The other day I was driving home from the office and stopped at a red light. It was at that point that I noticed a cyclist pull up beside me. Nothing out of the ordinary, other than he was awkwardly attempting to retain his balance while he waited, presumably so he wouldn’t have to unclip his shoes from his pedals.
I’d like to think I respect my fellow ‘road users’ – but I will say with absolute certainty (because I’ve recently been working on a ‘vehicle for hire’, eLearning program) I have a heightened sense of awareness for the rules of the road. Especially, for sharing the road with cyclists.
Why do I tell you this?
Well, as I passed the cyclist, I was incredibly conscious of the space I was giving him, so much so, I deliberately ‘hugged’ the yellow line to my left that splits the two lanes of traffic. At the ensuing red light with the cyclist now out of my memory and seemingly out of my life forever, I stared blankly ahead waiting for the green light to appear.
When it did, I lifted my foot to the accelerator and then abruptly slammed on the brake.
The cyclist had returned and more importantly, he had steered his bike directly in front of me, hit his breaks forcing me to stop. As I stared bewildered at him, he gestured aggressively, swore at me, clearly angry over some perceived driving error on my part.
Did I drive by him too close? No, absolutely not. For all the reasons I listed at the outset.
Is it possible I hit a puddle, mud patch, created a dust cloud or something as I passed? I suppose.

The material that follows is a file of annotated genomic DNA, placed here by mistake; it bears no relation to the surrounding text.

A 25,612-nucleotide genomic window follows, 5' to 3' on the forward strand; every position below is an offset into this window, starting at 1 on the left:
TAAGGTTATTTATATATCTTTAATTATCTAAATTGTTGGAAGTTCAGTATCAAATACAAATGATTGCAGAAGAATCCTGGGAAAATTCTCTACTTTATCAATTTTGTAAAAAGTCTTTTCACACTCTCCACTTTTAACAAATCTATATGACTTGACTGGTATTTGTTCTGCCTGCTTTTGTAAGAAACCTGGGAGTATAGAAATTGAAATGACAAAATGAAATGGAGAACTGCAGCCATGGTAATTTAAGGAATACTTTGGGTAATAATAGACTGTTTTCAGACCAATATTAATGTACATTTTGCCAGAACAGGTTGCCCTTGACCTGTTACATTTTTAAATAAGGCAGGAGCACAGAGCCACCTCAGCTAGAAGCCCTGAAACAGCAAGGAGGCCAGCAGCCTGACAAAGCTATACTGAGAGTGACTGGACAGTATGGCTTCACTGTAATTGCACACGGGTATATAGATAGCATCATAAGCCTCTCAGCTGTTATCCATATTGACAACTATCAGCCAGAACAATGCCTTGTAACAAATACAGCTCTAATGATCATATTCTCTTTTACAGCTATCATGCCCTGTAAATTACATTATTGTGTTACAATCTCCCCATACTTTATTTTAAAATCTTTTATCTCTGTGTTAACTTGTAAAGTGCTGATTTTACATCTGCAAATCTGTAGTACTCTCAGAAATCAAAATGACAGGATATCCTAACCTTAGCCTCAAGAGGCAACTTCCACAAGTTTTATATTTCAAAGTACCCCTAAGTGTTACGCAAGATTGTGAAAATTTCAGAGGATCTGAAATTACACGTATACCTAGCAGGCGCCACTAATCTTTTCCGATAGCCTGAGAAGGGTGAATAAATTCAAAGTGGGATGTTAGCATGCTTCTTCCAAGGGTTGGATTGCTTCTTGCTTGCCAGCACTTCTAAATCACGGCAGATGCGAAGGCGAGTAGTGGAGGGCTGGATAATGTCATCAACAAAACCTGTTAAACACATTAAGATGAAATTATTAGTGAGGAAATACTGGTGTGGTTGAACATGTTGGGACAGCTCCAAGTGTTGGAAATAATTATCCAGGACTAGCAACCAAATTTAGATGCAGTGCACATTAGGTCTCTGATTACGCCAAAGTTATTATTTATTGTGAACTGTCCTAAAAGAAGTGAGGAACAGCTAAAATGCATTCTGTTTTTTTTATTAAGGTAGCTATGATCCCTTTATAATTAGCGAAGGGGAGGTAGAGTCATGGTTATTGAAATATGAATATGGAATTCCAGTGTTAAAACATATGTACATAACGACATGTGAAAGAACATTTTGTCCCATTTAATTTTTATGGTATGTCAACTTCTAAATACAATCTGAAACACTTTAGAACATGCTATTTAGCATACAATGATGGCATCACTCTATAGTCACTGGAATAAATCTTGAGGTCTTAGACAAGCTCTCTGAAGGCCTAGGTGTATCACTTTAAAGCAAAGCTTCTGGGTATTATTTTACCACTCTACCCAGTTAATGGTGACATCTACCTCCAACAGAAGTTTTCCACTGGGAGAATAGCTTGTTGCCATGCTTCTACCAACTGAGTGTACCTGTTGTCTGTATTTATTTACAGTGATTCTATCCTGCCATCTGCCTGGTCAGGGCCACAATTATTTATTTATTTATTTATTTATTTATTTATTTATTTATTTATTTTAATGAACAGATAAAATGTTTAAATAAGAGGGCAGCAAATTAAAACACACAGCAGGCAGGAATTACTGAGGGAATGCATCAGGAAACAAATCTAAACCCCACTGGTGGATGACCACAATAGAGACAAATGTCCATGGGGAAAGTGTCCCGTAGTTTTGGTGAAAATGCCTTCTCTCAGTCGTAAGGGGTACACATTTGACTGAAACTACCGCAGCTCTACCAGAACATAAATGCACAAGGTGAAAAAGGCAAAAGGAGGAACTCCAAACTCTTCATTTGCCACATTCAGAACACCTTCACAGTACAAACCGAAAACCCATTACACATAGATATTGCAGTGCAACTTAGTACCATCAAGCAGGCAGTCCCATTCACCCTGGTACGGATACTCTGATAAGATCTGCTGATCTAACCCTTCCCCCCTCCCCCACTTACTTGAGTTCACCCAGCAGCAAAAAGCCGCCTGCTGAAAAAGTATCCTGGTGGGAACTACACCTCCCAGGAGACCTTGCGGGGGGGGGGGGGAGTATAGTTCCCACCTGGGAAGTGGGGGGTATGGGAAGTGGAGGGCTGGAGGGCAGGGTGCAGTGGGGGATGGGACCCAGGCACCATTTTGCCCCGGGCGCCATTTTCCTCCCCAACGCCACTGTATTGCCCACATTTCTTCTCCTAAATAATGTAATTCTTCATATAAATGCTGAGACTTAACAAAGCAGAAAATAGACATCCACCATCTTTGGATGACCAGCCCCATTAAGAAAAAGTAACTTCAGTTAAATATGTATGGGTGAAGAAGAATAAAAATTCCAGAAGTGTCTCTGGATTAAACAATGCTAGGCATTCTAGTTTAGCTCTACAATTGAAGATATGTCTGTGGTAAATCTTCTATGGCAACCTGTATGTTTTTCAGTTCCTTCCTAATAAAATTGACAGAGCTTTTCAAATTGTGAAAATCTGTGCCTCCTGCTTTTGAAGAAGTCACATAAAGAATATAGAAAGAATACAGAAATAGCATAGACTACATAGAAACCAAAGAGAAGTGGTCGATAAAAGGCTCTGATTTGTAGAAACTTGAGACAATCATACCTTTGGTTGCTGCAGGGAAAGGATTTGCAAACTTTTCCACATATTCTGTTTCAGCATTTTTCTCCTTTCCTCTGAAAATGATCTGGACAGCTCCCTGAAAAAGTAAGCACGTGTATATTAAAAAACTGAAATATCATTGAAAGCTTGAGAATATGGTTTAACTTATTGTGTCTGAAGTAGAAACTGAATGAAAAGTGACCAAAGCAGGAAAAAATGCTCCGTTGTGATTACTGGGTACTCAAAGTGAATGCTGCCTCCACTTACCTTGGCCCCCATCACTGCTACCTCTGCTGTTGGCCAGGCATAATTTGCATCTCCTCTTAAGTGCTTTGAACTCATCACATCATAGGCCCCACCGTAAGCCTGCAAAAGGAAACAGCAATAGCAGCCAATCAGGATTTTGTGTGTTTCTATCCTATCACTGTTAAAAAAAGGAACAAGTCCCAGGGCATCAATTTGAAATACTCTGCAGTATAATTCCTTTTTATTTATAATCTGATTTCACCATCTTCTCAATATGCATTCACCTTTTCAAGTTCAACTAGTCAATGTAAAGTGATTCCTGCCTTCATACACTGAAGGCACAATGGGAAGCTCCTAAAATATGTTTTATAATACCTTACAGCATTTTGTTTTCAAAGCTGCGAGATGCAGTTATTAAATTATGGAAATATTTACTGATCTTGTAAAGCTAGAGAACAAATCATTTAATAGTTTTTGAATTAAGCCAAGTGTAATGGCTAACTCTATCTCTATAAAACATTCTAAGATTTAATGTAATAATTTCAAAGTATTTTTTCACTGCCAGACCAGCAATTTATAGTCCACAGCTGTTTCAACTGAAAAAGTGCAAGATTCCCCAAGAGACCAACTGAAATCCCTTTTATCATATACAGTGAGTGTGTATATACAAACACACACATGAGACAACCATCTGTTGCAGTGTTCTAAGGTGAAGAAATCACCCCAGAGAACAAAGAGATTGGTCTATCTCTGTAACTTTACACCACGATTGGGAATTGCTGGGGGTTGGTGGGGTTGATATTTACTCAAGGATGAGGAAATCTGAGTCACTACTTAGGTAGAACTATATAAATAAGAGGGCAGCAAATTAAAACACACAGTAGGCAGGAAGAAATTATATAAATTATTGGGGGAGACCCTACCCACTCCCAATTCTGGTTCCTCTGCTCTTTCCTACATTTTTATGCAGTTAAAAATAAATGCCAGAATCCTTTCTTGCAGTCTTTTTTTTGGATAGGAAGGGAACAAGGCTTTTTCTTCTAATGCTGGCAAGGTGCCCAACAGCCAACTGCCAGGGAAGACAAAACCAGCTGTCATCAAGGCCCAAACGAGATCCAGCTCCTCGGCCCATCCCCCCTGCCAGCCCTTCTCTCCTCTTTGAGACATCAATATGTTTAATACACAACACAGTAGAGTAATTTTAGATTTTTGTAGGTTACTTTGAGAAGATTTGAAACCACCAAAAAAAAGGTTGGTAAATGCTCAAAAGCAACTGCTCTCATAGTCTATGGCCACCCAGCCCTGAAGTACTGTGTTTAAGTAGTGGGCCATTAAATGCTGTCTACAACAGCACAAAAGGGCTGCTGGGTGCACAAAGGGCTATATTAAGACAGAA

Is it possible he was taking his aggression out on the wrong car? I guess. But he seemed pretty sure.
Well, irrespective of responsibility, (over) reaction or road user error; this man put his 20lb. bicycle up against my 2-tonne car – to ensure he had my full attention while extracting his pound of flesh. That terrified me. Not his temper tantrum. But rather, the complete lack of critical thinking that went into his decision; even if he viewed his reasons as noble. What if I saw him too late? What if I was equally hostile back?
This experience, led me to my next question, spoken aloud to my family, as I walked in the front door…
“Are we all getting angrier?”
My evidence is all anecdotal. Mostly, from bearing witness to frustrated customers at retailers, people getting out of their cars to accost someone they feel slighted by, social media tirades and nasty replies over politics, videos of terrible interactions between people (I can only assume are normally reasonable) until they are forced to: line up, where a mask, fill in a form, answer some questions, wait longer for a coffee, elevator, sandwich etc.
Is this all because of COVID-19, or have people always been this angry and now they are letting loose?
The learning professional in me wants to understand it and offer support to fix it. Leaders tell me all the time; no soft skill is more important to success than ‘critical thinking’. Well then, to apply critical thought to a problem – real or imagined, requires data, analysis, reflection and solutioning. So, are we ready to think critically?
I know one thing, yelling at the car behind us, only creates an echo. If our new normal includes a regular and healthy dose of hostility to our fellow ‘man’… It will be a hard road back to civility.